Or, 490.484 km/h in Euro-speak. That’s the big number recorded by a sealed GPS box in the modified Chiron and the final top speed Andy Wallace managed on 2 August, becoming the first hypercar to break 482km/h. That’s over three times the top speed of a Suzuki Jimny.
The increments that part-time land pilot and full-time dude Andy made while attempting the record. He worked his way up to the top speed from 300km/h in these small steps to make sure all the conditions were right and the Chiron was optimally balanced in terms of lift and downforce.
“Even at the first attempt I felt this would work. The Chiron ran perfectly and the track and weather conditions were ideal,” Andy said after.
3. 136 metres in one second
That’s the ground the Chiron was covering per second at full-whack. Or one mile every 11.8 seconds. Or 8.2km a minute. See, after one lap to condition the Chiron, Wallace accelerated out of Ehra’s monster north curve to 190+km/h to reach top speed on the 8.7km straight. At a precisely defined braking point, he decelerated the Chiron back to 190km/h to drive through the opposing south bend. He had a distance of two kilometres in which to do so. Breezy.
4. 70 seconds
How long Andy had the throttle pinned for. “I went at full throttle from the start for approximately 70 seconds. It was important for me to be out of the bend at 200 km/h in order to reach top speed on the straight. That required the very highest level of concentration.”
How much faster the Chiron went than the McLaren F1 at Ehra back in 1998. Which, coincidentally, was also driven by Andy Wallace. See, Andy likes driving fast. And he’s rather good at it. The secret? Balls of tungsten carbide.
How much oomph was needed from the 8.0-litre, quad-turbo W16 unit – nicknamed Thor – to punch through the air at over 482km/h. In a testament to Bugatti’s engineering, the gearbox remained standard – as did the all-wheel-drive system.
The record car’s growth spurt compared to a ‘normal’ Chiron. Its purposeful intent is amplified by laser-controlled ride height, set significantly lower to reduce drag, giving the impression that the car is melting into the tarmac. In addition to aerodynamic changes at the front, rear and side to reduce drag, the rear wing and airbrake have been removed and replaced with a static unit recessed into the tail.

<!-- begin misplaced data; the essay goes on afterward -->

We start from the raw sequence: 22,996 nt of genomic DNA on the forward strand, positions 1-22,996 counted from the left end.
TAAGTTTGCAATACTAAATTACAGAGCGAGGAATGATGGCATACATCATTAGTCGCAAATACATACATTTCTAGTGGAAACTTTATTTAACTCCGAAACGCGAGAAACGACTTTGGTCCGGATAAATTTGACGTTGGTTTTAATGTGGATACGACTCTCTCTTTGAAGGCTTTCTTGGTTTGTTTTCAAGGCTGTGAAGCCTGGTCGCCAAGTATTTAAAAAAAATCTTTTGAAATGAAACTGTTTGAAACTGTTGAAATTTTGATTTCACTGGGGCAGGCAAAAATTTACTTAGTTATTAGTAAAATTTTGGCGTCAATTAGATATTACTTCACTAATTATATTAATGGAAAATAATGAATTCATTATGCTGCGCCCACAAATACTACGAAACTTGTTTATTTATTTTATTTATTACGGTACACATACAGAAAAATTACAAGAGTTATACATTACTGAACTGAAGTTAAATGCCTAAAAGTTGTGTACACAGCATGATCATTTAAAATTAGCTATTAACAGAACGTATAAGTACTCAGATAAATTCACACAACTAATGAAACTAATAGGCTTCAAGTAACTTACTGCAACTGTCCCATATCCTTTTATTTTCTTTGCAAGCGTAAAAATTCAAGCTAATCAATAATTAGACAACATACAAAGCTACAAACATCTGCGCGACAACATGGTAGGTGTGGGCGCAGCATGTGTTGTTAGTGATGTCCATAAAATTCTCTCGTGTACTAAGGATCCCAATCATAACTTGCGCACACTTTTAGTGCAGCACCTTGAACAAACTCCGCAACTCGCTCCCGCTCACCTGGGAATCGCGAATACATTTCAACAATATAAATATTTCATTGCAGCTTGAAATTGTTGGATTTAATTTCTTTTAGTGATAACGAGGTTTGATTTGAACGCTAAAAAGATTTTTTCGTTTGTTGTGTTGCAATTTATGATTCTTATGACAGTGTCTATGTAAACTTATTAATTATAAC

How many times the tyres rotate a minute. See, tyres have always been the limiting factor for high-speed runs. Michelin provided the boots for the 482km/h run, opting for a set of Michelin Sport Cup 2 tyres that had been reinforced with stronger metallic threads in the carcass. They were subjected to extensive test bench trials at speeds of up to 510km/h in the USA before the run, with each tyre being X-rayed to detect any air pockets or defects. Nobody wants a tyre whoopsie at over 482km/h as you’d need more than a dustpan and brush to clear it up.
The metres above sea level where Bugatti did the run. The 8.7km long straight is a smidge above sea level. Unlike higher-altitude high-speed tracks (or roads like the one used by Koenigsegg in Nevada) this has certain drawbacks. Due to the higher air density, the vehicle has to apply more force as at 482km/h it’s like driving against a concrete tower block. “Air pressure, air density and temperature are very important for high-speed driving and can make a difference of up to 25km/h, depending on the altitude,” says Bugatti boff Stefan Ellrott.
How much faster Bugatti needed to go than Koenigsegg to hit 482km/h. Seems simple, right? Add a bit more power, lose a bit of weight, tidy up the drag and bingo, right? The reality is very different. At these speeds, the additional performance needed to gain even 1mph is huge. The velocity of the vehicle and the forces acting on every element of it grow exponentially as the speed increases. Take the wheels, for instance: the rotational force on them creates a gyroscopic effect that could overload the regular steering system (configured for 418km/h) to such an extent that if you turn, you may end up unable to straighten again.